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“I am a Canadian, free to speak without fear, free to worship in my own way, free to stand for what I think right, free to oppose what I believe wrong, or free to choose those who shall govern my country. This heritage of freedom I pledge to uphold for myself and all mankind.” ~~ John G. Diefenbaker

The legislation was revised however it remains an affront to Parliament and the separation of powers on which the Canadian system of government is built

FRASER INSTITUTE: On Wednesday morning, the government, with the unanimous consent of the Opposition parties (Conservatives, NDP, Green Party and Bloc Québécois), passed legislation giving sweeping powers to Finance Minister Bill Morneau, including the power to unilaterally spend and borrow without parliamentary approval until September 2020.

While the original legislation was revised, removing the ability to change taxes unilaterally, it remains an affront to Parliament and the separation of powers on which the Canadian system of government is built. 

Indeed, Bill C-13, An Act respecting certain measures in response to COVID-19, grants the federal health and finance ministers the power to spend “all money required to do anything in relation to that public health event of national concern.”

While the Liberals agreed to accountability measures including an undertaking that the minister provide to the Commons Standing Committee on Finance a biweekly report on all actions undertaken under certain parts of the Act, these measures fall short of requiring Commons approval for spending measures.

And while the ability to impose taxes unilaterally and without parliamentary approval was removed from the original legislation, the government still has the unilateral ability to borrow. Government borrowing today leads to the need to tax tomorrow. Put simply, the government now has the power to control the budget by increasing indebtedness, thereby increasing the need to pass new taxes in the future.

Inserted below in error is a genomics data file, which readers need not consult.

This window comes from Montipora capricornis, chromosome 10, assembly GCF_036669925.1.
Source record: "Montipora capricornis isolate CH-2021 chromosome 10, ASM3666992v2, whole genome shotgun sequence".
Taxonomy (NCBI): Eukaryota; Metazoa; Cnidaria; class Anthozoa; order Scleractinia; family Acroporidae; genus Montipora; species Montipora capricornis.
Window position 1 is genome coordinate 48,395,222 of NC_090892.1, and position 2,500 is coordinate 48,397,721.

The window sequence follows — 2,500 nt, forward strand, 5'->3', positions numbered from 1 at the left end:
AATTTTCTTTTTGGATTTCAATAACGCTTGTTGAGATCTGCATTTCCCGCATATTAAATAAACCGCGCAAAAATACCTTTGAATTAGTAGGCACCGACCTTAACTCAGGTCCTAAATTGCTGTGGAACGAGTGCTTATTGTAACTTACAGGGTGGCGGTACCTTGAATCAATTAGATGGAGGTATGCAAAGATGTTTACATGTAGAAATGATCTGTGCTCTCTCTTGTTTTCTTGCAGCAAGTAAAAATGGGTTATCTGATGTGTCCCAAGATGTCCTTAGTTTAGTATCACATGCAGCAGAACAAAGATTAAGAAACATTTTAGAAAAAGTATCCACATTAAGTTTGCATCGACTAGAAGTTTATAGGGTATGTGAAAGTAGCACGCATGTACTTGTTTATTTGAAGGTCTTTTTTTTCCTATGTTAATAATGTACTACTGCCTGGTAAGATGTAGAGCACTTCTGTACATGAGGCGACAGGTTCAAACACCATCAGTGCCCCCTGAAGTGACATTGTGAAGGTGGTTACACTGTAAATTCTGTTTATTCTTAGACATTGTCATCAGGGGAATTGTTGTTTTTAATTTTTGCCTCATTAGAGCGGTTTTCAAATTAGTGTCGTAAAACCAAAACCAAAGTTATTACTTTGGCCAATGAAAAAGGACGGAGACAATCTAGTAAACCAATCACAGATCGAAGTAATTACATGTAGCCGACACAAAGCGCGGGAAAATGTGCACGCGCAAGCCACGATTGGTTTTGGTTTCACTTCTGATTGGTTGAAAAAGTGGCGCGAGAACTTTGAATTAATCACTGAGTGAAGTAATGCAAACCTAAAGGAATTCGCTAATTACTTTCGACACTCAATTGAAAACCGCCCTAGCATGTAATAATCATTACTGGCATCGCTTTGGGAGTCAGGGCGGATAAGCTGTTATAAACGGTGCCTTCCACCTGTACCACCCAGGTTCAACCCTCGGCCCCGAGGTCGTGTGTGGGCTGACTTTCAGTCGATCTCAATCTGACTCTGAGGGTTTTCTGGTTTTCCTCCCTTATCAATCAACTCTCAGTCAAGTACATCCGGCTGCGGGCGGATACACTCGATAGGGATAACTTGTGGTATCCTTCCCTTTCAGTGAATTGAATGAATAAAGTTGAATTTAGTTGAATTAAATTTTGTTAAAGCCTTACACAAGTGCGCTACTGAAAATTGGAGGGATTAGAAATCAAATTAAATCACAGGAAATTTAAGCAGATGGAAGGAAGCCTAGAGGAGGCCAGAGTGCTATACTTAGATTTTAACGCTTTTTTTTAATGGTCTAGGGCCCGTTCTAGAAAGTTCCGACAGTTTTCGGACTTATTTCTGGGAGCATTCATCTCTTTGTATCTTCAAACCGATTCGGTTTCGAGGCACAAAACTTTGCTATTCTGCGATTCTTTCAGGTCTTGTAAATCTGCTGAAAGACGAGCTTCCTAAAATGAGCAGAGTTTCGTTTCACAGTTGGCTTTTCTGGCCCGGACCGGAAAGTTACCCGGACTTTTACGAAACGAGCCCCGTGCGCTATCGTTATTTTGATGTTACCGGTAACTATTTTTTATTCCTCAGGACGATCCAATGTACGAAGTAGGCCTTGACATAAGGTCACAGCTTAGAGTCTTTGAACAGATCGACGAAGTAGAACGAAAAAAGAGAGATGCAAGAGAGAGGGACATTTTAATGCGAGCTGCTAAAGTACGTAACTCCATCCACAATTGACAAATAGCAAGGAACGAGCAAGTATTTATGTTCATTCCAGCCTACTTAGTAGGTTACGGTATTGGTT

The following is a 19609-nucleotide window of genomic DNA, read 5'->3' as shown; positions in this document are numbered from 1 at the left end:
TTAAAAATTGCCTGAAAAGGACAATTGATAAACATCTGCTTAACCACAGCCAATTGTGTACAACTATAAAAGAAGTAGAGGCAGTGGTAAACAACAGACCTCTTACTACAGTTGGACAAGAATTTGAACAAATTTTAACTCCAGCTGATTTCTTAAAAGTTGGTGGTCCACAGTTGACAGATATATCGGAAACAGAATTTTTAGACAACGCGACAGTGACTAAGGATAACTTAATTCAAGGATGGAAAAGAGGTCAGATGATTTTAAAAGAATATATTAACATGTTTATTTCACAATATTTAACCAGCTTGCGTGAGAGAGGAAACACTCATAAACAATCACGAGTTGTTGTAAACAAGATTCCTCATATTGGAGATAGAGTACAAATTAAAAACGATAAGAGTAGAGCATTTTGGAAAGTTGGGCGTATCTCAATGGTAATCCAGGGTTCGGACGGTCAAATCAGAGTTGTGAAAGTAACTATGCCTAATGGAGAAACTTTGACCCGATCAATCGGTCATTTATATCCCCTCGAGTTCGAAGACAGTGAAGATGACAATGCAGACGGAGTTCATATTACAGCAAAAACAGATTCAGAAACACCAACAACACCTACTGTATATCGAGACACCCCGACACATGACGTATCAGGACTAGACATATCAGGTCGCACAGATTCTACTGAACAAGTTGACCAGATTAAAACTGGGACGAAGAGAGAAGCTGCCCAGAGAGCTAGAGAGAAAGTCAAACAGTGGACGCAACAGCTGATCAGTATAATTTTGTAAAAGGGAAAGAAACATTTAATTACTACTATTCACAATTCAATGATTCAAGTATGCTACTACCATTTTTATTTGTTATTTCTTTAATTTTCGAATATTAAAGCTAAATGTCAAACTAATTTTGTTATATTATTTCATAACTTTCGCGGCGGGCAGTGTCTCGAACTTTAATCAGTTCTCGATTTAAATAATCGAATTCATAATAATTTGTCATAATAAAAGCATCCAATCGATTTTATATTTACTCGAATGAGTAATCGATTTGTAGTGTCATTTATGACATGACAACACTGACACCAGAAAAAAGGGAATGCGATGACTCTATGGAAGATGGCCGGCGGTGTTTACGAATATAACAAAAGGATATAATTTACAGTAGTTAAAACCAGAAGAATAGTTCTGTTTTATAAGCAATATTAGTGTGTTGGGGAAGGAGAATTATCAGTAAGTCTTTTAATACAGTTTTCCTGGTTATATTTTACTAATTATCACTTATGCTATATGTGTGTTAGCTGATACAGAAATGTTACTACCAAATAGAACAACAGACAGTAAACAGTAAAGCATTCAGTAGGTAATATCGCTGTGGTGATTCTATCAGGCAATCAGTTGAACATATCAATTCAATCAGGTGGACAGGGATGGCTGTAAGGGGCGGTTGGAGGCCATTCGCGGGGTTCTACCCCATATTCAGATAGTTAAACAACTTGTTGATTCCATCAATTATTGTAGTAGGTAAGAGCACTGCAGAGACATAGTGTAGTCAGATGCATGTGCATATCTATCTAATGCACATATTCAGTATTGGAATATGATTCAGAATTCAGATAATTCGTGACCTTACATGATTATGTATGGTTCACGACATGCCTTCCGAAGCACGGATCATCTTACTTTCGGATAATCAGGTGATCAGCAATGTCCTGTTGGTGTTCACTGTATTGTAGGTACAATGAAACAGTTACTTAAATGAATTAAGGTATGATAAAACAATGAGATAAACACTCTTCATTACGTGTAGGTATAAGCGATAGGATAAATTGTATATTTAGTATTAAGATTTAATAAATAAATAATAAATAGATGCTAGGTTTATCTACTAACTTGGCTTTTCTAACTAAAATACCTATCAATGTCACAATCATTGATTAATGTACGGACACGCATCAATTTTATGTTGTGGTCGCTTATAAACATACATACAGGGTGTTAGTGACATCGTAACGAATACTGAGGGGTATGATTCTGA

The new legislation provides that spending may include:

(1) the purchase of medical supplies,
(2) assistance to the provinces for safety and emergency response needs,
(3) providing income support ... and ...
(4) funding public health-related programs or covering expenses incurred by federal departments and agencies.

While this list might appear to limit or at least provide guidelines for the government’s spending powers, in reality, these categories cover the entirety of the federal government’s $340 billion budget, which for 2020-21 consists of $106 billion in “Major transfer to persons,” $80 billion in “Major transfers to other levels of government” and $154 billion in “Direct program expenses” (i.e. departments and agencies).

The question for Canadians, particularly those concerned by the original proposal, is ... how is the revised legislation effectively different from the original bill?

Finance Minister Bill Morneau
The timeline for this unprecedented authority granted to the government, a minority government no less, has been reduced to six months. Beyond the shortening of the timeline (from the end of 2021 to September 2020) and the addition of reporting requirements, however, the suspension of Parliamentary oversight of spending and borrowing remains.

Six months ago, the Canadian electorate decided the Liberals should not have a majority government. Their minority status requires them to work with Opposition parties to pass legislation.

It’s unfortunate the Liberals have used a health pandemic to give themselves powers Canadians didn’t vote for and the Liberals have not earned. And equally unfortunate that the Conservatives, NDP, Green Party and Bloc Québécois have acquiesced.

The COVID-19 bill effectively eliminates the need for all parties to work together to pass spending legislation for the next six months.

Removing Parliament’s role in overseeing spending and borrowing will not bring our country together to solve the problems now ailing the Canadian economy.

The authors of this commentary, Niels Veldhuis and Jason Clemens, are economists with the Fraser Institute. Bruce Pardy is a professor of law at Queen’s University and frequent contributor to Fraser Institute legal work.


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